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Susceptibility of Anguina Funesta (Nematoda: Anguinidae) Populations To Adhesion By the Toxigenic Clavibacter Sp. Responsible for Annual Ryegrass Toxicity

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For more content, see Nematology.

Three hundred and twenty populations of Anguina funesta from ryegrass (Lolium rigidum) pastures of South Australian and Western Australian wheat belts were examined for their susceptibility to adhesion of a single strain of the toxigenic bacterium Clavibacter sp., responsible for annual ryegrass toxicity. The frequency distribution of nematodes receptive to adhesion by the bacterium differed between the States and between regions within South Australia. The more recently infested areas appeared to have a higher frequency of nematodes susceptible to adhesion. The pattern observed in South Australia indicated that adhesion in this bacterial strain to the nematode may be determined by a single recessive gene, which would have implications for management. The concentration of bacterially colonized galls and the occurrence of toxicity appeared to be reduced when numbers of nematodes susceptible to adhesion were low.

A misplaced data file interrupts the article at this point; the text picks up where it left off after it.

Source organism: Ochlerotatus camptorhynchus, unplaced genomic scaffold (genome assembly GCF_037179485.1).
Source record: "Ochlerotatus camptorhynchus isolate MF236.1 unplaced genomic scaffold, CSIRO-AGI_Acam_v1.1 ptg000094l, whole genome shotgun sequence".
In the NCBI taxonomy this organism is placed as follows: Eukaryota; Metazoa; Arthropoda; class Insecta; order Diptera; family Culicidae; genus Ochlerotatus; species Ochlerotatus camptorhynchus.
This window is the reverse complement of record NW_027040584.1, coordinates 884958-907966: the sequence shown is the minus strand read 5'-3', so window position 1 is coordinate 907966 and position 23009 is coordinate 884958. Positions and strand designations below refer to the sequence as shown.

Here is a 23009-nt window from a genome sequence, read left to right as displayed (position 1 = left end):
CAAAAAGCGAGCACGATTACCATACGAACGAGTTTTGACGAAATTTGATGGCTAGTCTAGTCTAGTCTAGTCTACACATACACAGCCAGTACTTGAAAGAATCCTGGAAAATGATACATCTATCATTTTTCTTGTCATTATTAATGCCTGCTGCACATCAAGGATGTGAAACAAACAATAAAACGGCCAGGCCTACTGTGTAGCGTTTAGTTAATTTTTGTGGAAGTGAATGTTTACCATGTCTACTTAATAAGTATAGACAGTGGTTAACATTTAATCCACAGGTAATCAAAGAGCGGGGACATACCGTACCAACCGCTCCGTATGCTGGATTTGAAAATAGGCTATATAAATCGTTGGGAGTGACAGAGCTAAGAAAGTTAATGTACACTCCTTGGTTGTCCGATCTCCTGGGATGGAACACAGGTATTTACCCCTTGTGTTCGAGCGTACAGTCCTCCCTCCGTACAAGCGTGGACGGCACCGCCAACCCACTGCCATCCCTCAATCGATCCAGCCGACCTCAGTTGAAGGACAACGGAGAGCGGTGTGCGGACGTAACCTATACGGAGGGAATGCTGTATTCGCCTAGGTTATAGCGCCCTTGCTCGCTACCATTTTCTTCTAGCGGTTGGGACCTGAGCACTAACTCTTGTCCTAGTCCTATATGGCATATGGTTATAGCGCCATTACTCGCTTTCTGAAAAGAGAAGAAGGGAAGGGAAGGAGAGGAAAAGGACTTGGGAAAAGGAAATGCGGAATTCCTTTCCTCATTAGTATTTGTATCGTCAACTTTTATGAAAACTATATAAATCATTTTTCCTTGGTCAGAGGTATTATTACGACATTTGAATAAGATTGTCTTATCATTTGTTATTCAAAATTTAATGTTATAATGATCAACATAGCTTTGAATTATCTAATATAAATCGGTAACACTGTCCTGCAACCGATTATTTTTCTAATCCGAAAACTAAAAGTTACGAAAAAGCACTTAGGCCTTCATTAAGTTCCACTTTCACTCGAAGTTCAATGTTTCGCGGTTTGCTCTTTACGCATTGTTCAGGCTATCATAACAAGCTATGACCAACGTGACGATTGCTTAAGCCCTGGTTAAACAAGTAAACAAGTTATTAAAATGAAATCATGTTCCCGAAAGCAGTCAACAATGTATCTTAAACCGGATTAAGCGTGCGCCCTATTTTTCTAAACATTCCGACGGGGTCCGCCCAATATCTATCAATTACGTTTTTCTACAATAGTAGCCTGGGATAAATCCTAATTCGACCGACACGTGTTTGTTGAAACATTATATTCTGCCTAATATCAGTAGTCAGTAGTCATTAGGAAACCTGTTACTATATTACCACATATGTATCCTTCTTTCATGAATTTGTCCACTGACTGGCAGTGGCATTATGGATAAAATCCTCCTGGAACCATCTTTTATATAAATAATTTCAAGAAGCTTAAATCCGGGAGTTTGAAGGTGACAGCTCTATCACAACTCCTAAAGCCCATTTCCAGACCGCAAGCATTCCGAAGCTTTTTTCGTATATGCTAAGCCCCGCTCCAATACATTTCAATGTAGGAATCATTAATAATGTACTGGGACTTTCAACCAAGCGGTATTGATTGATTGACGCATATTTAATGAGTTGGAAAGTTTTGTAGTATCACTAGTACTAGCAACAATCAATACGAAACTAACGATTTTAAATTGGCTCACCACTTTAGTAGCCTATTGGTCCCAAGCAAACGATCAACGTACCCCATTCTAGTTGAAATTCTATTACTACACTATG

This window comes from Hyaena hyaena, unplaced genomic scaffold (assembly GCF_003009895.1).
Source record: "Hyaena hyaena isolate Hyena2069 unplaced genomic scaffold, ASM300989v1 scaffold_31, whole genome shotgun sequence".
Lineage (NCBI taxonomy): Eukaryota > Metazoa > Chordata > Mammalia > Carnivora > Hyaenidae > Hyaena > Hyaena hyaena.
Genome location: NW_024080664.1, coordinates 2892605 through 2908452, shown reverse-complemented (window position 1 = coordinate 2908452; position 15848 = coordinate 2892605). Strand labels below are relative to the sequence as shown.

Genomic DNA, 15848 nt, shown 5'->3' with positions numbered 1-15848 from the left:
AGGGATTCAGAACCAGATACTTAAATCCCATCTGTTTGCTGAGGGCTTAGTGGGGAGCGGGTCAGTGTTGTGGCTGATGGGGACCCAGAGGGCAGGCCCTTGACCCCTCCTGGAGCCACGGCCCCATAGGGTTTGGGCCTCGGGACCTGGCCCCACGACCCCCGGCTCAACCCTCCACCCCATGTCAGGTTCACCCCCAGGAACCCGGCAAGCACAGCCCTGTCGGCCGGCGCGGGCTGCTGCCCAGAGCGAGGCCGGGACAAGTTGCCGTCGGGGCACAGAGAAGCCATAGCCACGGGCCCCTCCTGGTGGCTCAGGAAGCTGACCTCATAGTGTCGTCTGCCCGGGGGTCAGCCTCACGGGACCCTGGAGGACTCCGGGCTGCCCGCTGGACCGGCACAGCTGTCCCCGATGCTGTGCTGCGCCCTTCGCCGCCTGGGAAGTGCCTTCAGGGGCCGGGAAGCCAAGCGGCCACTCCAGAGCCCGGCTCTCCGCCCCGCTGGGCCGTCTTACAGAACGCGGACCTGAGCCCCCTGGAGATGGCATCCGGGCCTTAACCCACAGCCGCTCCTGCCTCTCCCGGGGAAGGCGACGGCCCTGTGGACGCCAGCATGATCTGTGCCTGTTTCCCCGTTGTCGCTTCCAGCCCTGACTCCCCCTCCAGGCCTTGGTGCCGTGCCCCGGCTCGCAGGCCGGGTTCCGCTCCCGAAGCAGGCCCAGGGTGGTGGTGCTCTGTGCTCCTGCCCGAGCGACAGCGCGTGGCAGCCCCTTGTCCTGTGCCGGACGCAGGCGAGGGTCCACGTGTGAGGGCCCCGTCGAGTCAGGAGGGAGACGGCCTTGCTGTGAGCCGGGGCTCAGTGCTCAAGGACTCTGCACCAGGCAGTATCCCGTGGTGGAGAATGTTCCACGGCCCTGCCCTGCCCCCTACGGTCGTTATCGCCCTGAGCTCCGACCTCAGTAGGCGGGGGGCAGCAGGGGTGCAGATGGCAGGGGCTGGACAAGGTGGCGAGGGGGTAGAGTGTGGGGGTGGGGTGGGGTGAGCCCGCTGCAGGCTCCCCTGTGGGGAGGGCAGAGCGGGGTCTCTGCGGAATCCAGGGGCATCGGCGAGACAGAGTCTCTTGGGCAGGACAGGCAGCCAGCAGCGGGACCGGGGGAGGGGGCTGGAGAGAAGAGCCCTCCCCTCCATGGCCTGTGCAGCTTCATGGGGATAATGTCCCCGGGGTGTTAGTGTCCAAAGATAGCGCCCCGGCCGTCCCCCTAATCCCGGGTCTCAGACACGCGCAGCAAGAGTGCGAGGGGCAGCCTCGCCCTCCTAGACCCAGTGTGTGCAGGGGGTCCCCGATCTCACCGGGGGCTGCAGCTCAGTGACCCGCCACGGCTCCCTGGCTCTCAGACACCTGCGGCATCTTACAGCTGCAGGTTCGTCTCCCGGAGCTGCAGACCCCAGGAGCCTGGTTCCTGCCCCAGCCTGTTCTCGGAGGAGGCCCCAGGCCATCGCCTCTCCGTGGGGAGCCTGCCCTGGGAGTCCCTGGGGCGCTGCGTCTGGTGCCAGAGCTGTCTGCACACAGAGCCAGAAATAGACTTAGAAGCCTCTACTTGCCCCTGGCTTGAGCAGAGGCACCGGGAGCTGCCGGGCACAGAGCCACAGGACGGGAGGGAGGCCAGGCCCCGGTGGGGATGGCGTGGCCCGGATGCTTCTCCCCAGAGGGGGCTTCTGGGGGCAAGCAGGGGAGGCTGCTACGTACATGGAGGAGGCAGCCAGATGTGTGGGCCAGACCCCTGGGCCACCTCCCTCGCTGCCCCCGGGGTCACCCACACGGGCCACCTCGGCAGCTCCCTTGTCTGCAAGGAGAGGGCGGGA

Affiliations: 1: ) Field Crops Pathology Group, Department of Agriculture, Waite Agricultural Research Institute, Glen Osmond SA 5064, Australia, ) Current address: Plant Pathology Branch, Department of Agriculture, Barron Hay Court, South Perth, WA 6151, Australia; 2: ) Field Crops Pathology Group, Department of Agriculture, Waite Agricultural Research Institute, Glen Osmond SA 5064, Australia


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